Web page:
Frequently Asked Questions
Yes, docks are permitted to be dredged on reservoirs and lakes. However, each lake’s manager or owner has requirements of how and when a dock can be dredged. The US Army Corps of Engineers, Georgia Power, and TVA differ in requirements and dredging permits from each lake.
Yes, dredging can be performed with the water at full pool or below full pool. Dredging can be done from the shoreline or with the use of a barge.
Small hand operated dredges can be purchased for as little as $15,000, but they are only effective for limited types of projects and sediment. The smaller dredge barges can be purchased for $100,000 to $150,000. As you increase in size and effectiveness, most portable dredges cost between $500,000 and $2,000,000. The cost only increases for dredges bigger and with more features extending through the millions and for the largest dredges into the tens of millions. Auxiliary equipment and pipeline are an additional expense that needs to be considered as well in the cost of purchasing a dredge.
Dredging is highly variable in cost. Cost involved for dredging projects are typically as follows:
- Permitting – local, state, and federal are considered in most projects
- Planning – designing engineered plans usually for the dewatering area and disposal
- Mobilization – both of the equipment, the setup for dewatering, and disposal site
- Depth of Sediment – water and sediment depth determine much of the cost involved (i.e. shallow sediment depth takes much more time to dredge)
- Type of Sediment – texture of the sediment determines the type of dredge and dewatering process; debris can add to cost significantly
- Run-times – 24/7 or 5 days for 8 hours; weather is also a major factor depending on the project
- Export and Transport – the time for the dewatering (immediate vs. months) and distance to the disposal area
- Disposal – the setup of the disposal area and final reclamation; or the tip-fee for a landfill
- Remediation – clean-up of the project site and installation of best management practices
Costs to operate the dredge include wear parts, labor, fuel, and maintenance. Dredges are unique in that break-downs and maintenance usually have to occur on the water so adequate support personnel and equipment must be available. All of these factors is why dredging cost range from a $3 to $300 per cubic yard. Dredging is often limited by other factors such as dewatering or disposal, so costs can be affected by the entire process as well.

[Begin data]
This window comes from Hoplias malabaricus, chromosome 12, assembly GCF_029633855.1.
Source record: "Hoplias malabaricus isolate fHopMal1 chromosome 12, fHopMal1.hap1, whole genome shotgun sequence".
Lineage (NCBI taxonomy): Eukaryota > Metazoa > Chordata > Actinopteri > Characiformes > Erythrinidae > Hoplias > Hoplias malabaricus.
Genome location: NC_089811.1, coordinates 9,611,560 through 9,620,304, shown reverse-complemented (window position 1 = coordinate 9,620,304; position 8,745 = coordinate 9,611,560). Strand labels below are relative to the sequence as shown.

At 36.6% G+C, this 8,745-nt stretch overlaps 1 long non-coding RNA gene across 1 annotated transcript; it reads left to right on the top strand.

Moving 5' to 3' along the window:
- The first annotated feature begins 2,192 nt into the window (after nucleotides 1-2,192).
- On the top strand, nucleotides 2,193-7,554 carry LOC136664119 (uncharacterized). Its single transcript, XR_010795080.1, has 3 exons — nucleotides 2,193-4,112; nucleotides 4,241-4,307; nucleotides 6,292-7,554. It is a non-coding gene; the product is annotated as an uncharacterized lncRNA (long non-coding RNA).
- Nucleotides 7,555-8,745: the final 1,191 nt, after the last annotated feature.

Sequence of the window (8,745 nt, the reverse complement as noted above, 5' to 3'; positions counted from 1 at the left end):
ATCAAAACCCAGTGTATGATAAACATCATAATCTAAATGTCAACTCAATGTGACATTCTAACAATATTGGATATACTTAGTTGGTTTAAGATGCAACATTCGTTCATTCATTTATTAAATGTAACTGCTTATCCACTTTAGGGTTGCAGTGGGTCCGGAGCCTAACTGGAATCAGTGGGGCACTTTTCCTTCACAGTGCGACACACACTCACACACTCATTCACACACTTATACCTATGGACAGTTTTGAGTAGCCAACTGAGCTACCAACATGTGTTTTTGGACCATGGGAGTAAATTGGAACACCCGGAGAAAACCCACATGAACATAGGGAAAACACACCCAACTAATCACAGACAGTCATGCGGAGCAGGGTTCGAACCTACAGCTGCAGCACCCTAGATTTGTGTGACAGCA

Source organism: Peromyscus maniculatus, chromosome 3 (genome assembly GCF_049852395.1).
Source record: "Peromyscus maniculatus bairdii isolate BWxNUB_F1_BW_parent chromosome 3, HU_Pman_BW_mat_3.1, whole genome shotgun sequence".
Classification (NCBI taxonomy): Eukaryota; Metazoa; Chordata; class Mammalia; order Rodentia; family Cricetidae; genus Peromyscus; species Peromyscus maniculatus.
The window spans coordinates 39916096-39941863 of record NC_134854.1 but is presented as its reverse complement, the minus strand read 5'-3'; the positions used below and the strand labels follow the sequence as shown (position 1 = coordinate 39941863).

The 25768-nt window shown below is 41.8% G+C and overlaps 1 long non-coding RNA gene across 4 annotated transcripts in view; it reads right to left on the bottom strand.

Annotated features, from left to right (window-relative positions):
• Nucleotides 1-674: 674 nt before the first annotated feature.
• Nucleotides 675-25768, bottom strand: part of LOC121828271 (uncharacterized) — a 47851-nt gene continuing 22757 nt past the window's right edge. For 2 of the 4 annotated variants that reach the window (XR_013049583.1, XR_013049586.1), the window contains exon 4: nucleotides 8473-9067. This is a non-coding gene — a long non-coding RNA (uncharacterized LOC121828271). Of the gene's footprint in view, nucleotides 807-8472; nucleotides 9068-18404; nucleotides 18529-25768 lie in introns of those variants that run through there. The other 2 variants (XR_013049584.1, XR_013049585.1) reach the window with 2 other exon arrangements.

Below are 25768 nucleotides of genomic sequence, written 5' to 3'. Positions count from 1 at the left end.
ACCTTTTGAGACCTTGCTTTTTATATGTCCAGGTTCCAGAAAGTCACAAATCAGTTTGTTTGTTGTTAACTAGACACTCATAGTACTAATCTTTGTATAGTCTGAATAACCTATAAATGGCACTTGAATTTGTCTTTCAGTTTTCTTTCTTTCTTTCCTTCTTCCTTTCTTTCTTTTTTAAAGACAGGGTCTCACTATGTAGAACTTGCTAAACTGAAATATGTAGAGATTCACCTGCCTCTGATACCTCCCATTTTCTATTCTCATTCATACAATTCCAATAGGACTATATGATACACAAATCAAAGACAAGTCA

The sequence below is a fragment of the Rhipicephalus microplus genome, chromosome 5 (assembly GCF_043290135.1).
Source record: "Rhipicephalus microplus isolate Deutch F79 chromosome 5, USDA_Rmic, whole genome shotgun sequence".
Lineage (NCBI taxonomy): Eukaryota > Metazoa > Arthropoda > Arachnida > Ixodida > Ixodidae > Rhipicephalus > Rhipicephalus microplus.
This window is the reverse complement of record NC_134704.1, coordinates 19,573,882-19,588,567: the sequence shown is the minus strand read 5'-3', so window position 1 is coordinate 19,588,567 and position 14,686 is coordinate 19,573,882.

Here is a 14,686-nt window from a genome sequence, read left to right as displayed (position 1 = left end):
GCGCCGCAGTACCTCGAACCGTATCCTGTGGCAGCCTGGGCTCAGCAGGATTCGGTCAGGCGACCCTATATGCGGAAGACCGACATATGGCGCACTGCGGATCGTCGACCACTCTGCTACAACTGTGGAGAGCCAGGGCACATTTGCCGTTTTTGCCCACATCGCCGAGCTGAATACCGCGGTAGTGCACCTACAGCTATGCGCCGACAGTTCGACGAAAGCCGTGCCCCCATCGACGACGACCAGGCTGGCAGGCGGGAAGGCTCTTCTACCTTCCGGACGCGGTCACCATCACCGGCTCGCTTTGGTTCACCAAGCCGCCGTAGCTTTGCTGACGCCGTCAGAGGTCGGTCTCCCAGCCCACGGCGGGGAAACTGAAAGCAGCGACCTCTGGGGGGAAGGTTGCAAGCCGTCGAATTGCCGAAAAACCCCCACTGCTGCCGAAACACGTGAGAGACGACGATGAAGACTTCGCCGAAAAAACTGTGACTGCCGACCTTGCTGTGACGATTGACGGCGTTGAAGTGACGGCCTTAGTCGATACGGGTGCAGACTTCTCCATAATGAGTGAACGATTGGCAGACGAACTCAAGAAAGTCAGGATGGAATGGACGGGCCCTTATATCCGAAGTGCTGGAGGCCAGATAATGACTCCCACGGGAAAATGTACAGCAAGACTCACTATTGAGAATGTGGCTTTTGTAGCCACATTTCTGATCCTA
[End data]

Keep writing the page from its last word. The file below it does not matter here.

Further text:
Many water treatment plants are designed to store raw water within a reservoir prior to treatment. If your reservoir is losing capacity as a result of sedimentation, dredging may be the best solution. Dredging can remove the sediment without lowering the water level, and use of NSF polymers ensure that drinking water supply continues safely. Hydraulic dredging is a preferred method to dredge the sediment while the water remains in the reservoir.
Algae can be expensive to treat and remove from drinking water. It can even be deadly. During summer months algae blooms in raw water reservoirs can be a concern. Treating the lake with alum treatments is one way to reduce the available Phosphorus within the water. However, dredging is another method that actually removes phosphorus that is attached to the sediment. Dredging can improve water quality be removing excessive phosphorus and sediment, reducing treatment costs for algae and turbidity. Dredging can also increase storage capacity and decrease drought conditions.
Dredging is the only practical solution for removing accumulated sediment from reservoirs. Large reservoirs cannot be flushed and sediment does not disappear on its on. Over time sediment in reservoirs causes loss of storage capacity, diminishing recreational opportunities, decreased aquatic habitat, poor water quality (leading to eutrophication), and loss of property values. Dredging can help solve the issues related to sedimentation.